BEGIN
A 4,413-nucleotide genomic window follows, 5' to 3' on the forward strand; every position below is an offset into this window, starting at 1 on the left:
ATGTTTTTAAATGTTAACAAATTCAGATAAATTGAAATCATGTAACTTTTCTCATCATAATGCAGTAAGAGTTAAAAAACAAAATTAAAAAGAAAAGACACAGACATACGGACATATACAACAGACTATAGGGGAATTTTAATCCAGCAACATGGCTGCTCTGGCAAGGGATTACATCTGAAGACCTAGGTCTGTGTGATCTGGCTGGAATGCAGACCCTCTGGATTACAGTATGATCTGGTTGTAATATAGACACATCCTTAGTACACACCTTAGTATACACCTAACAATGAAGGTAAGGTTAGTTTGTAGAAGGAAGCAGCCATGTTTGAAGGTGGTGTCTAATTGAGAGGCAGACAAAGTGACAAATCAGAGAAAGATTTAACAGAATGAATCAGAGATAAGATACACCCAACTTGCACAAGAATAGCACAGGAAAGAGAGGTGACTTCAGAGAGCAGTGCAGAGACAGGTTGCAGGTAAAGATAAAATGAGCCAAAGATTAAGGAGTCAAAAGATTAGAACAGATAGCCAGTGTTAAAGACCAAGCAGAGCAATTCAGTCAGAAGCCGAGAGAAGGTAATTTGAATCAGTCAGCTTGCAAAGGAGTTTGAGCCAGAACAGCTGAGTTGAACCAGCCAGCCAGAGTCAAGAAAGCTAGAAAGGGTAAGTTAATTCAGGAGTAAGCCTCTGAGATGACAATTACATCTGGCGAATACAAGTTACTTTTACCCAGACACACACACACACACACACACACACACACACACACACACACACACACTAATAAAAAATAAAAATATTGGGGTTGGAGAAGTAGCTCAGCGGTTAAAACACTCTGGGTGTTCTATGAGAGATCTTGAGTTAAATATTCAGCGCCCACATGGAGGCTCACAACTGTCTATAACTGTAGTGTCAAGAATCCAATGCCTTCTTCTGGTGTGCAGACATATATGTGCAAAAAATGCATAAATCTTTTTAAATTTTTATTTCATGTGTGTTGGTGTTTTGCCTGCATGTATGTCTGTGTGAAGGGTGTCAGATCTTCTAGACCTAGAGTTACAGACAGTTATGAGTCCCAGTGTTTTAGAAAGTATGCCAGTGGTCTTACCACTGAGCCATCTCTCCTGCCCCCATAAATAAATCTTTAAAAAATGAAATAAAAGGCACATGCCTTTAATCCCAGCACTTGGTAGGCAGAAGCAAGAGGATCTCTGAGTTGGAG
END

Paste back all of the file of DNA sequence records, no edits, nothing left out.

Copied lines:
A 4,413-nucleotide genomic window follows, 5' to 3' on the forward strand; every position below is an offset into this window, starting at 1 on the left:
ATGTTTTTAAATGTTAACAAATTCAGATAAATTGAAATCATGTAACTTTTCTCATCATAATGCAGTAAGAGTTAAAAAACAAAATTAAAAAGAAAAGACACAGACATACGGACATATACAACAGACTATAGGGGAATTTTAATCCAGCAACATGGCTGCTCTGGCAAGGGATTACATCTGAAGACCTAGGTCTGTGTGATCTGGCTGGAATGCAGACCCTCTGGATTACAGTATGATCTGGTTGTAATATAGACACATCCTTAGTACACACCTTAGTATACACCTAACAATGAAGGTAAGGTTAGTTTGTAGAAGGAAGCAGCCATGTTTGAAGGTGGTGTCTAATTGAGAGGCAGACAAAGTGACAAATCAGAGAAAGATTTAACAGAATGAATCAGAGATAAGATACACCCAACTTGCACAAGAATAGCACAGGAAAGAGAGGTGACTTCAGAGAGCAGTGCAGAGACAGGTTGCAGGTAAAGATAAAATGAGCCAAAGATTAAGGAGTCAAAAGATTAGAACAGATAGCCAGTGTTAAAGACCAAGCAGAGCAATTCAGTCAGAAGCCGAGAGAAGGTAATTTGAATCAGTCAGCTTGCAAAGGAGTTTGAGCCAGAACAGCTGAGTTGAACCAGCCAGCCAGAGTCAAGAAAGCTAGAAAGGGTAAGTTAATTCAGGAGTAAGCCTCTGAGATGACAATTACATCTGGCGAATACAAGTTACTTTTACCCAGACACACACACACACACACACACACACACACACACACACACACACACACTAATAAAAAATAAAAATATTGGGGTTGGAGAAGTAGCTCAGCGGTTAAAACACTCTGGGTGTTCTATGAGAGATCTTGAGTTAAATATTCAGCGCCCACATGGAGGCTCACAACTGTCTATAACTGTAGTGTCAAGAATCCAATGCCTTCTTCTGGTGTGCAGACATATATGTGCAAAAAATGCATAAATCTTTTTAAATTTTTATTTCATGTGTGTTGGTGTTTTGCCTGCATGTATGTCTGTGTGAAGGGTGTCAGATCTTCTAGACCTAGAGTTACAGACAGTTATGAGTCCCAGTGTTTTAGAAAGTATGCCAGTGGTCTTACCACTGAGCCATCTCTCCTGCCCCCATAAATAAATCTTTAAAAAATGAAATAAAAGGCACATGCCTTTAATCCCAGCACTTGGTAGGCAGAAGCAAGAGGATCTCTGAGTTGGAG